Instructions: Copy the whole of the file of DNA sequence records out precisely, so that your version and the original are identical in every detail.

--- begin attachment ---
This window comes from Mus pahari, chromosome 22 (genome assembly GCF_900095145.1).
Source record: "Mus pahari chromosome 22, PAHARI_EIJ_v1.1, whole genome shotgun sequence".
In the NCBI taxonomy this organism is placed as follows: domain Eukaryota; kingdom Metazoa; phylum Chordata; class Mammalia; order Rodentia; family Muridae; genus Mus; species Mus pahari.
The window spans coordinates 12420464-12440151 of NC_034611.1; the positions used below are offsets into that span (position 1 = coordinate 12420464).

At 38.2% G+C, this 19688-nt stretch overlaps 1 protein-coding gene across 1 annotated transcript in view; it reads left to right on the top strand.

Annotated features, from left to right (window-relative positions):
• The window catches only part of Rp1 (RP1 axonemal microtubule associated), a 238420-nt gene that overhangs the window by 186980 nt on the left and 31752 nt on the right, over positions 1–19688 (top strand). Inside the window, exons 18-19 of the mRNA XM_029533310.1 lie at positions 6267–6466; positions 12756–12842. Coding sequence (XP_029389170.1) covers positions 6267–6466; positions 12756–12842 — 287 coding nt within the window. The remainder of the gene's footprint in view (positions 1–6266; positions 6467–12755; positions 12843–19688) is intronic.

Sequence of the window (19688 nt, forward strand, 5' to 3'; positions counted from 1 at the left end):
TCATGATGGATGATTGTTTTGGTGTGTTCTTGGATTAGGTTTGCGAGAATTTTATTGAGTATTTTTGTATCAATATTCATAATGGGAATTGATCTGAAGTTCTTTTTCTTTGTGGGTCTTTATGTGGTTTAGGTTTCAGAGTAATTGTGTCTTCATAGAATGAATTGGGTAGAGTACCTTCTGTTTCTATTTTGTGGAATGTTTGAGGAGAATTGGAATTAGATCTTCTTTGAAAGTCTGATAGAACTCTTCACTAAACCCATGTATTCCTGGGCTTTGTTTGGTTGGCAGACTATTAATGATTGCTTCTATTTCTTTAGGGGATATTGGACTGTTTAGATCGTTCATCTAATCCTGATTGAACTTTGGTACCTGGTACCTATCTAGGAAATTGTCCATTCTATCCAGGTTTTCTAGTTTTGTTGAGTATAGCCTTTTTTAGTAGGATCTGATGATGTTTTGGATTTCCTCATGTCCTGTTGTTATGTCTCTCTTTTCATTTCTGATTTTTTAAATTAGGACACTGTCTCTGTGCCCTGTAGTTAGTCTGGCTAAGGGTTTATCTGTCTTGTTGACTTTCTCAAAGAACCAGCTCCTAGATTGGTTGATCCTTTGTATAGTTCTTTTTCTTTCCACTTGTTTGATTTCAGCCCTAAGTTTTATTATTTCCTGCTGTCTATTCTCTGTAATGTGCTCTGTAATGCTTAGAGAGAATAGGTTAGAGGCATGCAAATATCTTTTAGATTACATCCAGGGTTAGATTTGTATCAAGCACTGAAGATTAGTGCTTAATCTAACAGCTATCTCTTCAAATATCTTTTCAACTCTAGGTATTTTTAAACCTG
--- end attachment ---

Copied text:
This window comes from Mus pahari, chromosome 22 (genome assembly GCF_900095145.1).
Source record: "Mus pahari chromosome 22, PAHARI_EIJ_v1.1, whole genome shotgun sequence".
In the NCBI taxonomy this organism is placed as follows: domain Eukaryota; kingdom Metazoa; phylum Chordata; class Mammalia; order Rodentia; family Muridae; genus Mus; species Mus pahari.
The window spans coordinates 12420464-12440151 of NC_034611.1; the positions used below are offsets into that span (position 1 = coordinate 12420464).

At 38.2% G+C, this 19688-nt stretch overlaps 1 protein-coding gene across 1 annotated transcript in view; it reads left to right on the top strand.

Annotated features, from left to right (window-relative positions):
• The window catches only part of Rp1 (RP1 axonemal microtubule associated), a 238420-nt gene that overhangs the window by 186980 nt on the left and 31752 nt on the right, over positions 1–19688 (top strand). Inside the window, exons 18-19 of the mRNA XM_029533310.1 lie at positions 6267–6466; positions 12756–12842. Coding sequence (XP_029389170.1) covers positions 6267–6466; positions 12756–12842 — 287 coding nt within the window. The remainder of the gene's footprint in view (positions 1–6266; positions 6467–12755; positions 12843–19688) is intronic.

Sequence of the window (19688 nt, forward strand, 5' to 3'; positions counted from 1 at the left end):
TCATGATGGATGATTGTTTTGGTGTGTTCTTGGATTAGGTTTGCGAGAATTTTATTGAGTATTTTTGTATCAATATTCATAATGGGAATTGATCTGAAGTTCTTTTTCTTTGTGGGTCTTTATGTGGTTTAGGTTTCAGAGTAATTGTGTCTTCATAGAATGAATTGGGTAGAGTACCTTCTGTTTCTATTTTGTGGAATGTTTGAGGAGAATTGGAATTAGATCTTCTTTGAAAGTCTGATAGAACTCTTCACTAAACCCATGTATTCCTGGGCTTTGTTTGGTTGGCAGACTATTAATGATTGCTTCTATTTCTTTAGGGGATATTGGACTGTTTAGATCGTTCATCTAATCCTGATTGAACTTTGGTACCTGGTACCTATCTAGGAAATTGTCCATTCTATCCAGGTTTTCTAGTTTTGTTGAGTATAGCCTTTTTTAGTAGGATCTGATGATGTTTTGGATTTCCTCATGTCCTGTTGTTATGTCTCTCTTTTCATTTCTGATTTTTTAAATTAGGACACTGTCTCTGTGCCCTGTAGTTAGTCTGGCTAAGGGTTTATCTGTCTTGTTGACTTTCTCAAAGAACCAGCTCCTAGATTGGTTGATCCTTTGTATAGTTCTTTTTCTTTCCACTTGTTTGATTTCAGCCCTAAGTTTTATTATTTCCTGCTGTCTATTCTCTGTAATGTGCTCTGTAATGCTTAGAGAGAATAGGTTAGAGGCATGCAAATATCTTTTAGATTACATCCAGGGTTAGATTTGTATCAAGCACTGAAGATTAGTGCTTAATCTAACAGCTATCTCTTCAAATATCTTTTCAACTCTAGGTATTTTTAAACCTG